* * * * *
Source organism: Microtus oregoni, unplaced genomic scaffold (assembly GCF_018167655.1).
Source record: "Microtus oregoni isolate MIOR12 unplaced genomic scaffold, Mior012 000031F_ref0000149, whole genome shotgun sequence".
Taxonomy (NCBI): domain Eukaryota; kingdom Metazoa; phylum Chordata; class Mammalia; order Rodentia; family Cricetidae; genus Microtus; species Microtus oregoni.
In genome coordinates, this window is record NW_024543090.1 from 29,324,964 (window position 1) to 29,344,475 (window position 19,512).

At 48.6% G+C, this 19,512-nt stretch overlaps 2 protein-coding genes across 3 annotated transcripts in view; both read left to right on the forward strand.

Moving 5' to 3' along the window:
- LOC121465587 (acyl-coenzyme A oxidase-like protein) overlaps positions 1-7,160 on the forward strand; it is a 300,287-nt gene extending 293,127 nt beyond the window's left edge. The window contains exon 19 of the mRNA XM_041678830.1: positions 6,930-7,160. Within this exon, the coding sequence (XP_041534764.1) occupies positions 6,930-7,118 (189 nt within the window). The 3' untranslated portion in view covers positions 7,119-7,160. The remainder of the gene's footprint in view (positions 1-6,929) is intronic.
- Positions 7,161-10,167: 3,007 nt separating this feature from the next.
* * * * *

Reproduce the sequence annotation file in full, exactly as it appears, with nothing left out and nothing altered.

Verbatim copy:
Source organism: Microtus oregoni, unplaced genomic scaffold (assembly GCF_018167655.1).
Source record: "Microtus oregoni isolate MIOR12 unplaced genomic scaffold, Mior012 000031F_ref0000149, whole genome shotgun sequence".
Taxonomy (NCBI): domain Eukaryota; kingdom Metazoa; phylum Chordata; class Mammalia; order Rodentia; family Cricetidae; genus Microtus; species Microtus oregoni.
In genome coordinates, this window is record NW_024543090.1 from 29,324,964 (window position 1) to 29,344,475 (window position 19,512).

At 48.6% G+C, this 19,512-nt stretch overlaps 2 protein-coding genes across 3 annotated transcripts in view; both read left to right on the forward strand.

Moving 5' to 3' along the window:
- LOC121465587 (acyl-coenzyme A oxidase-like protein) overlaps positions 1-7,160 on the forward strand; it is a 300,287-nt gene extending 293,127 nt beyond the window's left edge. The window contains exon 19 of the mRNA XM_041678830.1: positions 6,930-7,160. Within this exon, the coding sequence (XP_041534764.1) occupies positions 6,930-7,118 (189 nt within the window). The 3' untranslated portion in view covers positions 7,119-7,160. The remainder of the gene's footprint in view (positions 1-6,929) is intronic.
- Positions 7,161-10,167: 3,007 nt separating this feature from the next.